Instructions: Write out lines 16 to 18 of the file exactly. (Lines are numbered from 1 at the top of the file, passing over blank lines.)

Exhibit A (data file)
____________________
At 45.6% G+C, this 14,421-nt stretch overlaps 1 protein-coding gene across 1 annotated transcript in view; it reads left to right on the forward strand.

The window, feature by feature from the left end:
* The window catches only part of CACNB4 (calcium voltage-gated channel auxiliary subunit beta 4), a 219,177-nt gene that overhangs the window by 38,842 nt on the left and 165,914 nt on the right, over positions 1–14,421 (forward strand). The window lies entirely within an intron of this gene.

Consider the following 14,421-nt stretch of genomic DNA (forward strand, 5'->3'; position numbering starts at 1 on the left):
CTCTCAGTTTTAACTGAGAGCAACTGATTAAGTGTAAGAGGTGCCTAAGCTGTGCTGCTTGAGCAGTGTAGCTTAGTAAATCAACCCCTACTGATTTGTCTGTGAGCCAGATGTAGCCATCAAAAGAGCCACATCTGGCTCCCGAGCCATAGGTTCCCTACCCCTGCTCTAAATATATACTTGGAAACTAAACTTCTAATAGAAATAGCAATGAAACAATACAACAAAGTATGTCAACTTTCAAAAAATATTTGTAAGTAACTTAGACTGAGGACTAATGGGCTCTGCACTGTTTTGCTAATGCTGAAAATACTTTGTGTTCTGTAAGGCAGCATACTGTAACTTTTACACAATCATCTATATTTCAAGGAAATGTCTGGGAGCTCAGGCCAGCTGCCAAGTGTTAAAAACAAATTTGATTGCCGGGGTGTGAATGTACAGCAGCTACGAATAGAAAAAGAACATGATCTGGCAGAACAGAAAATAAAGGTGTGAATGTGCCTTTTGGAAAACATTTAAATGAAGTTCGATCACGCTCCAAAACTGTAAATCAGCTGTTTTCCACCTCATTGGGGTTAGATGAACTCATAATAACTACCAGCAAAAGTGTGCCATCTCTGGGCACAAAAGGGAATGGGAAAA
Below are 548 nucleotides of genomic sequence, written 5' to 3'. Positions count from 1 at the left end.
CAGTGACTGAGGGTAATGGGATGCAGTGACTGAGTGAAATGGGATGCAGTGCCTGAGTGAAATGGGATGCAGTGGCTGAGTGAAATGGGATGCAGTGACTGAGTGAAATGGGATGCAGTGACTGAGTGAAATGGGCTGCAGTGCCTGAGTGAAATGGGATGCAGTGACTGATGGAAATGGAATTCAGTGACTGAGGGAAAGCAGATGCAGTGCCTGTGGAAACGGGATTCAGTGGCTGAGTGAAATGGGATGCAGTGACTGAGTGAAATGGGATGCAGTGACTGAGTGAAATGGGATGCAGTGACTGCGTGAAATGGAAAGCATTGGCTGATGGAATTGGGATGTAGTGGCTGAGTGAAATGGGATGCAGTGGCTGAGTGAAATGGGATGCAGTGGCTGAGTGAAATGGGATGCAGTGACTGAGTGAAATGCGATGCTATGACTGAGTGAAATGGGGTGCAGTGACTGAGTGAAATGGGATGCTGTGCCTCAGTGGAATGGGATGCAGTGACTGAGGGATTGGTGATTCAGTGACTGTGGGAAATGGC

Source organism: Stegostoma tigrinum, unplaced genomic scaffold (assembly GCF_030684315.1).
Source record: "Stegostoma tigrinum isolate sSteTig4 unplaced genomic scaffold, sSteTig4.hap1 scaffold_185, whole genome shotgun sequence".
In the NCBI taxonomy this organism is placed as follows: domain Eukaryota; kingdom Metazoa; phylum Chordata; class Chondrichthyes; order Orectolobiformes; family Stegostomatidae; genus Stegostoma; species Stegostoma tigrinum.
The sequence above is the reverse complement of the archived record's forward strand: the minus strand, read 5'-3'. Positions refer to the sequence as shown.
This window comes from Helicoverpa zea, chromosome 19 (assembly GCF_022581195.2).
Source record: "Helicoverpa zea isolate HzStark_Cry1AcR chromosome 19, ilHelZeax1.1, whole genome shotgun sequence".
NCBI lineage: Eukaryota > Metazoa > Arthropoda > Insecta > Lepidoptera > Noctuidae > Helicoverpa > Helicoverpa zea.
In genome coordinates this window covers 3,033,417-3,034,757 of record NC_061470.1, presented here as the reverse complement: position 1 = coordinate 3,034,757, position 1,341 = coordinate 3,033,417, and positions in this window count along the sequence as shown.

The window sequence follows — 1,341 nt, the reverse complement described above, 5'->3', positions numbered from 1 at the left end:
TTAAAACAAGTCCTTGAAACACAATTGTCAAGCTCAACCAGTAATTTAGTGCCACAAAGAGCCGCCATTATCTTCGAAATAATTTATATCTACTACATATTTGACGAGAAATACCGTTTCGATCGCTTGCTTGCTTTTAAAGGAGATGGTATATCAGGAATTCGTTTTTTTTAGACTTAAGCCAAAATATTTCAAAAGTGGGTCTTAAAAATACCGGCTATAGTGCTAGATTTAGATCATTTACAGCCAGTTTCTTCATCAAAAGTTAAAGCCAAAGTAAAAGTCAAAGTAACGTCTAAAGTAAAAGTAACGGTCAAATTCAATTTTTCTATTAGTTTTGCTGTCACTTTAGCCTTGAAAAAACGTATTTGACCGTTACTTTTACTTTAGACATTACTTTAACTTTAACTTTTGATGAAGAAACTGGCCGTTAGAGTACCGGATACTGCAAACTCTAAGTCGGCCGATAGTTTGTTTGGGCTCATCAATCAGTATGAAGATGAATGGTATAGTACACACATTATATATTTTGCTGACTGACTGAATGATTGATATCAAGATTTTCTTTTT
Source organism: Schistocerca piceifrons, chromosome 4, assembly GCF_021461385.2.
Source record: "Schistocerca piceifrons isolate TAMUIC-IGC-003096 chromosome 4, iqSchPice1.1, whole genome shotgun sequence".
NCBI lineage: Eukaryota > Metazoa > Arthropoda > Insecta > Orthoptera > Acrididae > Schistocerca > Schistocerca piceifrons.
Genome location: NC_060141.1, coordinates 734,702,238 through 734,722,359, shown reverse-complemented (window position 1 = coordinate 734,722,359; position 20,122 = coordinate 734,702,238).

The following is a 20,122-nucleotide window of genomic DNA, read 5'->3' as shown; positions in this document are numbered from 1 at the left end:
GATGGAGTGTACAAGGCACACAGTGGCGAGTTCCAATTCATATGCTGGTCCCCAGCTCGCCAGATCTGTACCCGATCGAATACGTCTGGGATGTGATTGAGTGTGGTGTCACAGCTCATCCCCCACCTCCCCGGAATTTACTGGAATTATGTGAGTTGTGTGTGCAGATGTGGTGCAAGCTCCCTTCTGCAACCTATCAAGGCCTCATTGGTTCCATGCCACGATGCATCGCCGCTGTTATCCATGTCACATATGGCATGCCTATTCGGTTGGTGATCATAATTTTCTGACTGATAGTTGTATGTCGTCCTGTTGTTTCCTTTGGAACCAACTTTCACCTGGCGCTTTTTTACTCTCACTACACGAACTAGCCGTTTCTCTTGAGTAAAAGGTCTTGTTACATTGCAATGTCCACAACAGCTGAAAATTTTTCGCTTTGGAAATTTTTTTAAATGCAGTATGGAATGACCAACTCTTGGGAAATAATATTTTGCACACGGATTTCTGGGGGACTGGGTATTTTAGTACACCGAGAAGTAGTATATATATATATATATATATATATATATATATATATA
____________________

The window sequence follows — 1,341 nt, the reverse complement described above, 5'->3', positions numbered from 1 at the left end:
TTAAAACAAGTCCTTGAAACACAATTGTCAAGCTCAACCAGTAATTTAGTGCCACAAAGAGCCGCCATTATCTTCGAAATAATTTATATCTACTACATATTTGACGAGAAATACCGTTTCGATCGCTTGCTTGCTTTTAAAGGAGATGGTATATCAGGAATTCGTTTTTTTTAGACTTAAGCCAAAATATTTCAAAAGTGGGTCTTAAAAATACCGGCTATAGTGCTAGATTTAGATCATTTACAGCCAGTTTCTTCATCAAAAGTTAAAGCCAAAGTAAAAGTCAAAGTAACGTCTAAAGTAAAAGTAACGGTCAAATTCAATTTTTCTATTAGTTTTGCTGTCACTTTAGCCTTGAAAAAACGTATTTGACCGTTACTTTTACTTTAGACATTACTTTAACTTTAACTTTTGATGAAGAAACTGGCCGTTAGAGTACCGGATACTGCAAACTCTAAGTCGGCCGATAGTTTGTTTGGGCTCATCAATCAGTATGAAGATGAATGGTATAGTACACACATTATATATTTTGCTGACTGACTGAATGATTGATATCAAGATTTTCTTTTT
Source organism: Schistocerca piceifrons, chromosome 4, assembly GCF_021461385.2.